It may be true that MMBC has no such plan at this time. However, they will be up against pressure coming from Metro Vancouver to force them to burn their residuals.

This is a component of Metro Vancouver's new solid waste management plan. Section 3.3.3 of Metro's plan, on page 26, says that the region will request the provincial government to develop "requirements for existing and future stewardship programs to use the non-recyclable portion of returned material as fuel rather than landfilling."

It may not be MMBC's plan at this time to burn residuals, but it clearly is Metro Vancouver's plan. And that plan has been approved by the province.

NOTE: In Europe, where the concept of producer responsibility for packaging was introduced in 1991, producers are obligated to achieve targets just as they are under our regulation. But the European directive was amended in 2003 so that the targets don't require recycling any more.

Since 2008, "at least 60 % by weight of packaging waste [is required] to be recovered or incinerated at waste incineration plants with energy recovery". The Directive underscores the point:  [t]he incineration of waste at plants with energy recovery is regarded as contributing to the realisation of these objectives.

Is this where we're headed in BC, with Metro Vancouver's help?


Monday, October 14, 2013

This is what recycling looks like in Vancouver

What is this all about?

One visitor to the blog recognized the plant in this video clip. S/he pointed out that this plant is not sorting materials collected in the City of Vancouver.
Right! If it had been a load of City materials, paper and containers would not have been mixed together on the conveyor belt. Vancouver is one of the few remaining cities in the Metro region that ask households to separate their recyclables into three streams: newsprint, mixed household paper, and containers.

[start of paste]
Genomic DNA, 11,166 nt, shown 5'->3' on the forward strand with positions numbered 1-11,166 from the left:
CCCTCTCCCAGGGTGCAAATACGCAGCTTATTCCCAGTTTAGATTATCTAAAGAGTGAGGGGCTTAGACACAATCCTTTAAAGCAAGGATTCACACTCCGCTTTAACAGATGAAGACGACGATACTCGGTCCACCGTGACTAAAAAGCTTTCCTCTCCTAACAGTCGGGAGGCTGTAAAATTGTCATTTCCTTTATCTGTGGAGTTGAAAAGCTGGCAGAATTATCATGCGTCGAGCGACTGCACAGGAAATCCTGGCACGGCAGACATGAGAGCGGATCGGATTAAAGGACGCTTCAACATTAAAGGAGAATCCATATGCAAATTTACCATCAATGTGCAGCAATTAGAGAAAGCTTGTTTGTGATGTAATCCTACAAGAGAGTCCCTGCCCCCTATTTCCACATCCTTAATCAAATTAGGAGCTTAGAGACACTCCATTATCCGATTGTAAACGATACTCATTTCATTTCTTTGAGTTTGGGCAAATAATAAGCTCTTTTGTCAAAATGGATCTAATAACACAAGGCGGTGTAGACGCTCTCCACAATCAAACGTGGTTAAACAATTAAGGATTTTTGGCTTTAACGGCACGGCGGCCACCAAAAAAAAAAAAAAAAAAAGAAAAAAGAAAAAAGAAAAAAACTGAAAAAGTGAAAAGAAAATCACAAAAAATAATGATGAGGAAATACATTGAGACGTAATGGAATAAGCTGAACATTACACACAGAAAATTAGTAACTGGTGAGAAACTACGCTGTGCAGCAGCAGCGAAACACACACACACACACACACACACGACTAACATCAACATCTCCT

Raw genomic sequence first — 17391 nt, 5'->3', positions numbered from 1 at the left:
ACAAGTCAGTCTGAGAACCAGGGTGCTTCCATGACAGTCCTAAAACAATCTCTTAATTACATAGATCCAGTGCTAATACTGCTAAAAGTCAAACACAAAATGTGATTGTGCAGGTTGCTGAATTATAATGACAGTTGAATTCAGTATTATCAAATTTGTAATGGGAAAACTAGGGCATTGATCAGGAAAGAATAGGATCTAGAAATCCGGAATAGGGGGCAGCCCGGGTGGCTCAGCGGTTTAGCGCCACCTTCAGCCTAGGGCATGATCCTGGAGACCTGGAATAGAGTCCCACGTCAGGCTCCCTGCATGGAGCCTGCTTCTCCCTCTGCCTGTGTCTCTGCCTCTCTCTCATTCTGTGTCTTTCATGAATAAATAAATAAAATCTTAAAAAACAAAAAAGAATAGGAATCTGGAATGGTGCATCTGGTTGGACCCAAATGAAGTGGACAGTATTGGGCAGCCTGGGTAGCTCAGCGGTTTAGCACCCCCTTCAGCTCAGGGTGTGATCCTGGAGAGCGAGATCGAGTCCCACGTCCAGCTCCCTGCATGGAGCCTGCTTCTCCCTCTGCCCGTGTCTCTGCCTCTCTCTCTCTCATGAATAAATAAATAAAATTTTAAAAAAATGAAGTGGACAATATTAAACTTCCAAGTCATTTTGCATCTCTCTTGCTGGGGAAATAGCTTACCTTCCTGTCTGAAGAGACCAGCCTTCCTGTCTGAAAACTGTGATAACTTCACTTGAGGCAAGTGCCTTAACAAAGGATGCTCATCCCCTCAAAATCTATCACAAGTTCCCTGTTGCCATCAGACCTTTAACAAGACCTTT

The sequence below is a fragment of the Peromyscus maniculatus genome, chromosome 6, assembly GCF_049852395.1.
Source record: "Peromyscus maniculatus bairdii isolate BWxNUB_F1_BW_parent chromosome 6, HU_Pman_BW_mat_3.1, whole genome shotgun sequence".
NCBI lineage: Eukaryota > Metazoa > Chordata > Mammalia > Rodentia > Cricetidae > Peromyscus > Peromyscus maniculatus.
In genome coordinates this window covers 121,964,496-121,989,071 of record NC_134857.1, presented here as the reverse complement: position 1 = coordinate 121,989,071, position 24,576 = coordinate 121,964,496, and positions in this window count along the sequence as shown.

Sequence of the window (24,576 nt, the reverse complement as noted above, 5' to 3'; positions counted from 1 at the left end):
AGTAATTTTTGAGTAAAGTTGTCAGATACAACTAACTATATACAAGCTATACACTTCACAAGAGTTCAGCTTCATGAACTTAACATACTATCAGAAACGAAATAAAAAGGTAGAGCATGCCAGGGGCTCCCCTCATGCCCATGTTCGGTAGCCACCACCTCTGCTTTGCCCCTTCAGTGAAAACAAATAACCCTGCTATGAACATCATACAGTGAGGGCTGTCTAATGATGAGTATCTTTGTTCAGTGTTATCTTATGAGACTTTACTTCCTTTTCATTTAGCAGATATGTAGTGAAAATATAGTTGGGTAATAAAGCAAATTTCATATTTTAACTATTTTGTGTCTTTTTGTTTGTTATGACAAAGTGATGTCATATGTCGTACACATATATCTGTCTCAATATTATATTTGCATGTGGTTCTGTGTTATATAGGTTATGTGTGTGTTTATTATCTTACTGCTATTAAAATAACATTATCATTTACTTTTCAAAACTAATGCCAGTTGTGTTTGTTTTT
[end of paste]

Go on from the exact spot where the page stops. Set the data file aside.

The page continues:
The recycling plant pictured here sorts materials from the growing number of cities in our region (and across North America) that offer single stream recycling. Households put all their recyclable materials in one container, leaving it to someone else to sort them out.
If you think (as I do) that this looks like a pretty awful job, standing at a speeding conveyor for 8 hours a day, consider this: what if it was not just recyclable materials flowing by, but mixed garbage?
The garbage industry is preparing to build three mixed waste processing plants, where people at conveyor belts like this will split open garbage bags and sort through the contents looking for recyclable and compostable materials. The proposal met with resistance from existing recyclers.
The rationale for the garbage-sorting plants is that people living in apartments and condos are never going to be convinced to sort their recyclable materials out of their garbage.

Wednesday, May 15, 2013

Zero waste businesses in bin cleaning

Today my email Inbox brought an example of how an environmental problems can stimulate economic opportunities.

The environmental problem in this morning's email was smelly food waste bins. "You already know that the City of Vancouver has rolled out changes in the frequency of garbage pickup to every other week beginning May 1st," wrote my correspondent.

"This may result in more odour, bacteria, and pests in the summer months, and can be an excuse for residents not to participate in the Green Bin Program."

So what's the solution? A new bin cleaning service provided by VIP Bin Cleaning. A customer signs up for service online  and provides an address. VIP's mobile machine arrives once a month on the day of bin pickup. The bin is cleaned in 2-3 minutes. The basic subscription service works out to $8 a month.

Turns out VIP Bin Cleaning is "a global bin-cleaning franchise" that originated in the UK in 1997. The franchisor "cleans over 2 million bins across seven countries annually."

Somebody looking for an economic opportunity in bin cleaning could just get a bucket and a brush. But the benefits to getting into the business as a franchisee are spelled out on the parent company website. The VIP people have developed equipment that makes the job easier and conserves water, for instance.

Turns out there are a number of bin cleaning franchises out there, including GreenCleen (also in the UK). There's even one available on Kijiji in Guelph ON.

Surely this is the beginning of a green wave...

Thursday, May 2, 2013

Waste management industry in disarray